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Optimal Pharmacologic Treatment Strategies in Obesity and Type 2 Diabetes

North Bronx Healthcare Network, 3424 Kossuth Avenue, Bronx, NY 10467, USA
Touro College of Pharmacy, New York, NY 10027, USA
Author to whom correspondence should be addressed.
J. Clin. Med. 2014, 3(2), 595-613;
Submission received: 25 March 2014 / Revised: 28 April 2014 / Accepted: 20 May 2014 / Published: 18 June 2014
(This article belongs to the Special Issue Obesity, Diabetes and Metabolic Syndrome)


The prevalence of obesity has increased to pandemic levels worldwide and is related to increased risk of morbidity and mortality. Metabolic comorbidities are commonly associated with obesity and include metabolic syndrome, pre-diabetes, and type 2 diabetes. Even if the prevalence of obesity remains stable until 2030, the anticipated numbers of people with diabetes will more than double as a consequence of population aging and urbanization. Weight reduction is integral in the prevention of diabetes among obese adults with pre-diabetes. Lifestyle intervention and weight reduction are also key in the management of type 2 diabetes. Weight loss is challenging for most obese patients, but for those with diabetes, it can pose an even greater challenge due to the weight gain associated with many treatment regimens. This article will review optimal treatment strategies for patients with comorbid obesity and type 2 diabetes. The role of anti-obesity agents in diabetes will also be reviewed. This literature review will provide readers with current strategies for the pharmacologic treatment of obesity and diabetes with a focus on the weight outcomes related to diabetes treatments.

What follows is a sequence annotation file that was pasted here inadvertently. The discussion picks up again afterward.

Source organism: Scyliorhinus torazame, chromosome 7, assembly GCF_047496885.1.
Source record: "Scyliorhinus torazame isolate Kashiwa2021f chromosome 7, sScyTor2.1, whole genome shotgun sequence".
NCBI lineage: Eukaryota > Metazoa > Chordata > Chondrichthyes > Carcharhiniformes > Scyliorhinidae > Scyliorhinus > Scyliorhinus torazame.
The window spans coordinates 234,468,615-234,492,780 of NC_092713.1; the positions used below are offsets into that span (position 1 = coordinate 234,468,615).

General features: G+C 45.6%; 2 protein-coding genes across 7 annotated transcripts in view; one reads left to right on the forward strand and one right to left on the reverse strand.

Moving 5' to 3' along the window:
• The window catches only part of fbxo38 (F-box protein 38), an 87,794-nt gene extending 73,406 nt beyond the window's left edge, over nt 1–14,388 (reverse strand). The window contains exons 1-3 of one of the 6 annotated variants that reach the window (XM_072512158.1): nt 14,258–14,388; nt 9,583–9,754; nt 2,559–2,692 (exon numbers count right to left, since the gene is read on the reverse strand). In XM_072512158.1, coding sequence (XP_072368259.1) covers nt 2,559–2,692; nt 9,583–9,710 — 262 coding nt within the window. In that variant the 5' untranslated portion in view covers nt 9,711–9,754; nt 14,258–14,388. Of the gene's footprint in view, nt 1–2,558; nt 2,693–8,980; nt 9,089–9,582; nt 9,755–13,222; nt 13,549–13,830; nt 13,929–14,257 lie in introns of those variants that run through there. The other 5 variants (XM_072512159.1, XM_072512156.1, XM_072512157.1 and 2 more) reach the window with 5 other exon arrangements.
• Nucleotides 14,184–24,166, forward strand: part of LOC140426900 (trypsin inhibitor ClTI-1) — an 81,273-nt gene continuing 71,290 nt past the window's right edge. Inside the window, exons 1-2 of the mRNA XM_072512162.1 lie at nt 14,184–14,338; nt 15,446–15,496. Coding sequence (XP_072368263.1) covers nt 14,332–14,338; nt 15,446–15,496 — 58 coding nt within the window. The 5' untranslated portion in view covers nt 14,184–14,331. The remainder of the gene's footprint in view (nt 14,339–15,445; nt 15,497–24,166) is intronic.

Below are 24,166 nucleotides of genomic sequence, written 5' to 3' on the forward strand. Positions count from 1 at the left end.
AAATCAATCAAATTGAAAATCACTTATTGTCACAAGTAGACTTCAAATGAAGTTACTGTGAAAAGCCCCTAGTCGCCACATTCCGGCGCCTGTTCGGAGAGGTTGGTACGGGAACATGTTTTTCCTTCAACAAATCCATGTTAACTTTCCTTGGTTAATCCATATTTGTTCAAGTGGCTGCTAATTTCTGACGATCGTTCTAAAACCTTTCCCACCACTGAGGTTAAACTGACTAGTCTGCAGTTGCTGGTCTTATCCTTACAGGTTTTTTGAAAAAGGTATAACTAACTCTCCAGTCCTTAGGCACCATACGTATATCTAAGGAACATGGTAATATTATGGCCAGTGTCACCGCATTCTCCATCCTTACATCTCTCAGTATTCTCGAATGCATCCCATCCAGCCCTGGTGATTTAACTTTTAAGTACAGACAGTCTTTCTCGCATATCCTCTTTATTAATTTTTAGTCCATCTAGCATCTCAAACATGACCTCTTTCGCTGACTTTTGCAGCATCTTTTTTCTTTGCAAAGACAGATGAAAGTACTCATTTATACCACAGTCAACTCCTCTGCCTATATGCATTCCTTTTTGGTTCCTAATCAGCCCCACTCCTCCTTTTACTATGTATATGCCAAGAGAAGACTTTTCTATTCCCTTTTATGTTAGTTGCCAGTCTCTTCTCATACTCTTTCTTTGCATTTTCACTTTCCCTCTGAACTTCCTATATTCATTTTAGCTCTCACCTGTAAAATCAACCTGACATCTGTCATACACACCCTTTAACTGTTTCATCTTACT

1. Introduction

Excess body fat or obesity defined as a body mass index (BMI) ≥ 30 kg/m2, is an important factor in the pathogenesis of insulin resistance and substantially increases the risk of type 2 diabetes. Weight reduction is integral in the prevention of diabetes among obese adults with pre-diabetes. In obese patients with diagnosed type 2 diabetes, weight reduction of 5%–10% from baseline can lead to improved glucose control as well as improvements in blood pressure and cholesterol [1]. Unfortunately, many available medications for type 2 diabetes promote weight gain, thus making weight loss in this population challenging. In the past 10 years, the treatment of diabetes and obesity has evolved with the discovery of novel pathways in the pathophysiology of diabetes. Additionally, newly approved medications in the treatment of obesity can lead to improvements in glucose control in those with diabetes. Newer treatment strategies may allow practicioners to treat diabetes in ways that will not worsen obesity outcomes. This article will review the pathophysiology of diabetes focusing on treatment strategies that target physiologic pathways which results in weight neutral or weight loss effects. Further we will review the impact of FDA approved obesity medications on diabetes control.
The prevalence of obesity has sharply increased in the last decades of the 20th century and has reached epidemic proportions in the United States. Globally, the health burden from obesity now exceeds that of hunger, and with the exception of those in sub-Saharan Africa almost every country faces alarming obesity rates [2]. Overweight status and obesity fuel the global diabetes epidemic and if current trends continue, the number of overweight people (BMI ≥ 25 kg/m2) is projected to increase from 1.3 billion in 2005 to nearly 2.0 billion by 2030 [3]. Estimates suggest that by 2030, diabetes will affect 438 million people worldwide. These increases are thought to be in part due to increases in nutrition transitions and decreases in physical activity promoting positive energy balance. Rapid urbanization and transitions in nutritional status has led to Asia accounting for 60% of the world’s diabetic population [4,5].

2. Development of Type 2 Diabetes